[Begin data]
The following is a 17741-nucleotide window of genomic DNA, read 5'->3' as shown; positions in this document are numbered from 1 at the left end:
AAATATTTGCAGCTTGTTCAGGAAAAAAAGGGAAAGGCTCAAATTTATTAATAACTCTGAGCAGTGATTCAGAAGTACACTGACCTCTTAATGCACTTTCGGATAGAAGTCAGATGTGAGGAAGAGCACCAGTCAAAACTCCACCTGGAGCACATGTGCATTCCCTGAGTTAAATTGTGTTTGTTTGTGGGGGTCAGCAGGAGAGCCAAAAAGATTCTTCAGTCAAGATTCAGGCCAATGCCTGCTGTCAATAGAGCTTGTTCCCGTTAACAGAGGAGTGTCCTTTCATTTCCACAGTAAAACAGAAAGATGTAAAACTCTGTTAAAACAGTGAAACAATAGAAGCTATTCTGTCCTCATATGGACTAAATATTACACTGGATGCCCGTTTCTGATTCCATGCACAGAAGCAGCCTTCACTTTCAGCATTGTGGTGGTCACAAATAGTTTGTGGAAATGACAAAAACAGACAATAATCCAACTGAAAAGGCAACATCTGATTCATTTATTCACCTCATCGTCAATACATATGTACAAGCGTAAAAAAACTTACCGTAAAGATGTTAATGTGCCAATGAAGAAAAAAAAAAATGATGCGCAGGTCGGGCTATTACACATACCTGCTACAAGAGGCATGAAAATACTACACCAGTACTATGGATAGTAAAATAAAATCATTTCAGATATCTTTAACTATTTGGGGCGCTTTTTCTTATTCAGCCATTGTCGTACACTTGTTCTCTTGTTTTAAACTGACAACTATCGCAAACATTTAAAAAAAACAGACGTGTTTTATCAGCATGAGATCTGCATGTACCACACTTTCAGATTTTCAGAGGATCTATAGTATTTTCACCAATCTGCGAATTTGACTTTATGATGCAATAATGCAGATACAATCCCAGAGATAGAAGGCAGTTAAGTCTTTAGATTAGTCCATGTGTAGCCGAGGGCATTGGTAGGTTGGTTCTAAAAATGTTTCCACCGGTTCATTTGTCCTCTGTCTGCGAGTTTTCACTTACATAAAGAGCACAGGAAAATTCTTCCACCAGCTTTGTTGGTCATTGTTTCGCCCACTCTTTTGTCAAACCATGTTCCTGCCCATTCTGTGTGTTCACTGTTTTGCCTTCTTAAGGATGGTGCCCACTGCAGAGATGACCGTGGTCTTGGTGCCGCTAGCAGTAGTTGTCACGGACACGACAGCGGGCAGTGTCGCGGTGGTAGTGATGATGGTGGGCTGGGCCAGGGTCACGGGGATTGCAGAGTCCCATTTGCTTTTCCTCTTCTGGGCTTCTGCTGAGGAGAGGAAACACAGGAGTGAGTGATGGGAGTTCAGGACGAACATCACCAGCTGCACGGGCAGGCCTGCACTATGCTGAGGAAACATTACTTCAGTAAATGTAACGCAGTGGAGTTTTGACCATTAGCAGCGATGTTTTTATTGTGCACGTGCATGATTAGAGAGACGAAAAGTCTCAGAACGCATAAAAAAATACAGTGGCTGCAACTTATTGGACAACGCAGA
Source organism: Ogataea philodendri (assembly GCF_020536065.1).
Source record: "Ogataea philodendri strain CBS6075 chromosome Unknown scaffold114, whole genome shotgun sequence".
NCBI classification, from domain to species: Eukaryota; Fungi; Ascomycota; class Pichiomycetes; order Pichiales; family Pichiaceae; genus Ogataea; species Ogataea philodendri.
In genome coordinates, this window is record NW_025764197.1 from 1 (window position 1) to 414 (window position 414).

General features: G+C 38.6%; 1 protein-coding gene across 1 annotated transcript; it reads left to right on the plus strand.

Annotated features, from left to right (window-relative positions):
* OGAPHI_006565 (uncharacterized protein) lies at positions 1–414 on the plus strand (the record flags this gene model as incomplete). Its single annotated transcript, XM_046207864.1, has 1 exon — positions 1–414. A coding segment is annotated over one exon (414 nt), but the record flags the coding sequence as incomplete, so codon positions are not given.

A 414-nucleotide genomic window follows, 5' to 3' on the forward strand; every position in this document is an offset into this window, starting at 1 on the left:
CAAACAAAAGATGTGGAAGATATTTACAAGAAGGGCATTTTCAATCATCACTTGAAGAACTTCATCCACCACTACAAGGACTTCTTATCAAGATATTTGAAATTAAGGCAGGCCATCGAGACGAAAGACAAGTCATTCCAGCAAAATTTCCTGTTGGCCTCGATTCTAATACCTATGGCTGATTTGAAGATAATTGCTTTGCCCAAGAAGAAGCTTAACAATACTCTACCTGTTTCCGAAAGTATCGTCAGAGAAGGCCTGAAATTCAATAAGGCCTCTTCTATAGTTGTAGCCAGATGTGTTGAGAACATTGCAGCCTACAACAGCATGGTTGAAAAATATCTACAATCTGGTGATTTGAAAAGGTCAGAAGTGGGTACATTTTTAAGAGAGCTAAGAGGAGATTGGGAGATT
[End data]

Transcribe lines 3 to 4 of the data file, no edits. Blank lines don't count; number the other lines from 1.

Source organism: Ogataea philodendri (assembly GCF_020536065.1).
Source record: "Ogataea philodendri strain CBS6075 chromosome Unknown scaffold114, whole genome shotgun sequence".